SOUSSE, Tunisia (Reuters) - Tour companies were evacuating thousands of foreign holidaymakers from Tunisia on Saturday, a day after a gunman killed 39 people at a beach hotel in an attack claimed by Islamic State.
Tunisia's Prime Minister Habib Essid said most of the dead were British, and Britain's foreign office said 15 Britons had been confirmed killed in the attack in the resort town of Sousse, 140 km (90 miles) south of the capital Tunis.
A German, a Belgian and an Irish woman have also been identified, foreign and Tunisian officials said.
It was the second major attack in the North African country this year, following an Islamist militant assault on the Bardo Museum in Tunis in March when gunmen killed a group of foreign visitors as they arrived by bus.
Tunisia has undergone a largely peaceful transition to democracy since its 2011 Arab Spring uprising, but its army has been fighting a rise in Islamist militancy.
Tunisia's tourism minister called Friday's attack in one of the country's most popular resorts for Europeans a "catastrophe" and authorities vowed to toughen security, drafting in army reserves and arming tourism police at beaches and hotels.
Saloua Kadri, Sousse tourism commissioner, said more than 3,000 foreign tourists had fled the town on Saturday, including around 2,200 British and nearly 600 Belgians.
Dozens of tourists were waiting to take flights out from the nearby Ennfida airport.
"We don't want to stay any longer, we just want to see our family, parents ... so leaving as soon as possible," said Hannah Russel, an British tourist.
Sarah Maeson, another Briton flying back to Manchester, said: "We don't feel safe. Constantly hearing sirens and helicopters is not really helping your nerves."
Tunisian authorities named the gunman as Saif Rezgui, a student who they say was not known to them. Dressed in shorts and T-shirt, Rezgui opened fire on the beach of the Imperial Marhaba hotel on Friday, picking out foreigners and leaving Tunisians alive.
Witnesses said he made his way to the pool and hotel, his killing spree ending only when he was shot dead by police.
Tour operators Thomson and First Choice, which are owned by German travel group TUI, said they had about 6,400 customers across Tunisia at the time of the attack, including several of the people killed and injured.
They sent 10 planes to evacuate tourists and said 1,000 had already been repatriated. They also said they would cancel all their holiday packages to Tunisia for at least the next week.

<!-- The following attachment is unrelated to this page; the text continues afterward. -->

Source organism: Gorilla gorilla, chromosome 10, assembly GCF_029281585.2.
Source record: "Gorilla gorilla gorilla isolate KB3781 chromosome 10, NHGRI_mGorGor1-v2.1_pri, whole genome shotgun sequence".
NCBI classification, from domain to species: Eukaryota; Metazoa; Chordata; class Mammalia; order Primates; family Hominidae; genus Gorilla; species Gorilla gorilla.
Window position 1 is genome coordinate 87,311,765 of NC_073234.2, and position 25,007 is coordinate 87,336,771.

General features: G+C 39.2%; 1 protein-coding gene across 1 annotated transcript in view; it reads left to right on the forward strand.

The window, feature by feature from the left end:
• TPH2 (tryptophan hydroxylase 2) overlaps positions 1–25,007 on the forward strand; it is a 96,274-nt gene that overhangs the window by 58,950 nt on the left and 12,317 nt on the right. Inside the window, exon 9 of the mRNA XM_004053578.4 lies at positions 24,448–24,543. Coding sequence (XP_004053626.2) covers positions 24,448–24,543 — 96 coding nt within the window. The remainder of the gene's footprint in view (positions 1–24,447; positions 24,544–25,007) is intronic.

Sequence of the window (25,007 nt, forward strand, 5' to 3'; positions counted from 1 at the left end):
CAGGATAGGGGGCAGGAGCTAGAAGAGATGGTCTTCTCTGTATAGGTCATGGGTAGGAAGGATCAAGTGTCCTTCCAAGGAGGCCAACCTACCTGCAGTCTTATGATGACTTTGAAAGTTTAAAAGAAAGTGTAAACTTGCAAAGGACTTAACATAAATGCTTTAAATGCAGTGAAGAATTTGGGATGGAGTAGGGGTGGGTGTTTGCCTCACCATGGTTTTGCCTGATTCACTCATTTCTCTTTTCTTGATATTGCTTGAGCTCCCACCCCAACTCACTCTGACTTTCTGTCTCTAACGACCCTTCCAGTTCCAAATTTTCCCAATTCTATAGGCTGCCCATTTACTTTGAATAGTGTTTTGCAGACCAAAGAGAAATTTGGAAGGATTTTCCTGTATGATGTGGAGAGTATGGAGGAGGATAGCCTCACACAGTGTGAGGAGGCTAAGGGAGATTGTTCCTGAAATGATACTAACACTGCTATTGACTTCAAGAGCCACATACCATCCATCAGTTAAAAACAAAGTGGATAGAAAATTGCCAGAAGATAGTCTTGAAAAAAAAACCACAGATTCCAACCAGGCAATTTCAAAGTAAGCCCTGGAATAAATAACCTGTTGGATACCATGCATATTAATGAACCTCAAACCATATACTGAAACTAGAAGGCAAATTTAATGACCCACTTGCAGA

TUI's German tour operator TUI also organized flights for tourists wishing to return home and TUI's Belgian airline, Jetairfly, sent six empty planes to bring tourists back from the island of Djerba and from Ennfida airport on Saturday.
German Foreign Minister Frank-Walter Steinmeier confirmed one German had been killed, but said there may be others.
Tobias Ellwood, a junior minister at Britain's foreign office, told reporters in London the British death toll could rise as there were several who had been seriously wounded.
"This is the most significant terrorist attack on British people since 7/7," he said, referring to attacks on the London transport system on July 7, 2005, that killed 52 people.
NOT ON WATCHLIST
Tunisian authorities said the gunman was not on any watchlist of known potential militants. But one source said Rezgui appeared to have been radicalized over the last six months by Islamist militant recruiters.
As one countermeasure, Prime Minister Essid said that Tunisia planned within a week to close down 80 mosques that remain outside state control for inciting violence.
Several thousand Tunisian jihadists have gone to fight in Syria, Iraq and neighboring Libya, where some have set up training camps and vowed to return to attack their homeland.
The attack took place during the holy Muslim month of Ramadan and was one of three linked to Islamist militants on three different continents on Friday.
In France, a decapitated body daubed with Arabic writing was found, and in Kuwait a suicide bomber killed two dozen people at a mosque in Kuwait.
(Additional reporting by Estelle Shirbon in London and Erik Kirschbaum in Berlin; Writing by Patrick Markey; Editing by Susan Fenton and Raissa Kasolowsky)